In addition to documented source code you should also submit a short report which includes an analysis of the performance of the code. I wish to see how the Efficiency/Speedup changes with the size of the problem and the number of cores used. You will need to use the HPC system if you are to test this on a suitable number of cores to see good trends. How does the efficiency behaviour compare to you might have expected?

The due date for the assignment is 5pm on 23 April 2021
Submission
What is required in the GitHub repository
• Documented source code
• Both simulation and post-processing code
• Short report including code documentation and results
• The report has a 1000 word limit, but can be accompanied by figures and animations etc.
• Output log files from your HPC runs (*.o* files)
Mark Scheme
• Code documentation including commenting – 20%
• Code implementation, structure and efficiency – 40%
• Postprocessing and results – 10%
• Analysis and discussion of the program’s performance – 30%

Note that this is an individual coursework and you MUST NOT copy code from anyone else. This is a complex enough problem that we will be able to identify copied code (and changing a few variable names won’t disguise the copying). In the case of collusion both the person doing the copying and the person allowing their code to be copied is liable to lose all or most of their marks for the assignment.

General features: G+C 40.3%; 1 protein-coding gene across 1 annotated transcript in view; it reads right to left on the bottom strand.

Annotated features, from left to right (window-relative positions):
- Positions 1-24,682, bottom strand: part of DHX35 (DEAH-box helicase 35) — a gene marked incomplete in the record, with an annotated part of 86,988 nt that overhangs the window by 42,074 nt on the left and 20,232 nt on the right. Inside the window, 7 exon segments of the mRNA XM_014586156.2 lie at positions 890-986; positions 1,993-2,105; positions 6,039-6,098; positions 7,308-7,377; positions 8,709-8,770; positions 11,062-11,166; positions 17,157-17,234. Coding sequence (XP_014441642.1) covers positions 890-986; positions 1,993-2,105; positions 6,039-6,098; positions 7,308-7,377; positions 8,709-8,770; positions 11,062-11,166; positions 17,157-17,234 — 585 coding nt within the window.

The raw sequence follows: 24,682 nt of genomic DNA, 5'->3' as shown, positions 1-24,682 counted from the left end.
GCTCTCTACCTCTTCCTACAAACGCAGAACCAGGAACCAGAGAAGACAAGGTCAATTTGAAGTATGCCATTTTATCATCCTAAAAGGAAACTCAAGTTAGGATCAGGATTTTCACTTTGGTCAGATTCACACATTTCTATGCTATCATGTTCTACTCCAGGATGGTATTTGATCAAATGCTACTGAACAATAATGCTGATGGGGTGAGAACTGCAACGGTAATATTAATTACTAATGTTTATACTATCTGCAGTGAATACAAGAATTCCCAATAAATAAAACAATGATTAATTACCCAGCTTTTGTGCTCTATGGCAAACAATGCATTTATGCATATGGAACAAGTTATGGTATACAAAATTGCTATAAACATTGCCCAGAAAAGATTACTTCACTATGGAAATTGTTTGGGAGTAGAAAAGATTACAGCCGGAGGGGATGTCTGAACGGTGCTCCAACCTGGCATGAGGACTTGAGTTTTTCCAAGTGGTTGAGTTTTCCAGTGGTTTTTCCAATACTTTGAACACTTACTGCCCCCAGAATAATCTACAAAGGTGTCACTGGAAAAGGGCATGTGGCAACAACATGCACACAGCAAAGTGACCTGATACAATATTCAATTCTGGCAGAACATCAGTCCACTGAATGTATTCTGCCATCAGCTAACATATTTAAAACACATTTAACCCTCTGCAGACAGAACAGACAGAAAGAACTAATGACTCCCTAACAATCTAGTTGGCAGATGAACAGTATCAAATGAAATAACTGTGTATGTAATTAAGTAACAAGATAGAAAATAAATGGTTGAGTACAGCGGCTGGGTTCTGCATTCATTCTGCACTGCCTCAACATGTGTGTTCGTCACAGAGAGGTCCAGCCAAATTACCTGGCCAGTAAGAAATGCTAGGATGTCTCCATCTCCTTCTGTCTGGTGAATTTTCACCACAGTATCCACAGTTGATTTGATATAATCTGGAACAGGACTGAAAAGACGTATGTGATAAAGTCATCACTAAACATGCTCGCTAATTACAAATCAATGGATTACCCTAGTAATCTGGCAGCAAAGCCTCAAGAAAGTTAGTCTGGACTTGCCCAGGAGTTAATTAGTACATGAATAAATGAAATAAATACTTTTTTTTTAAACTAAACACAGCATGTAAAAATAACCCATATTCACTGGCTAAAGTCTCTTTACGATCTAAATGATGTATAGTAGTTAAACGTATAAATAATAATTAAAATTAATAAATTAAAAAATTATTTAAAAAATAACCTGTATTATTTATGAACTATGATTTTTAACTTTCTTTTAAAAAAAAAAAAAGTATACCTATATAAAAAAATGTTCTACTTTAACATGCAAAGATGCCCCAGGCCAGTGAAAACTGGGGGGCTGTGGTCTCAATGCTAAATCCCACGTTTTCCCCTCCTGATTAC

What is required in the code:

In this assignment I want you to demonstrate your MPI programming skills. The code must therefore make use of the following MPI techniques:

• Non-blocking point to point communications
• Creating your own MPI variable types

Optional

• Collective communications – E.g. if options are loaded from a file this could be done on one core and then distributed to the other cores
• Doing calculations while waiting for communications to complete – You will need to watch out to make sure that you are not doing calculations that require the data from the neighbouring processors while waiting

• You can also create a SEPARATE/EXTRA version using one-sided communications – The main version associated with virtually all of the marks will be the version using Non-blocking point to point communications (there will be the possibility of some extra marks for this version, but very few). Therefore only try and do the one-sided communications version if the other version is complete, working well, profiled, documented etc and you have spare time. This would be more for your own interest than it would be for the extra marks!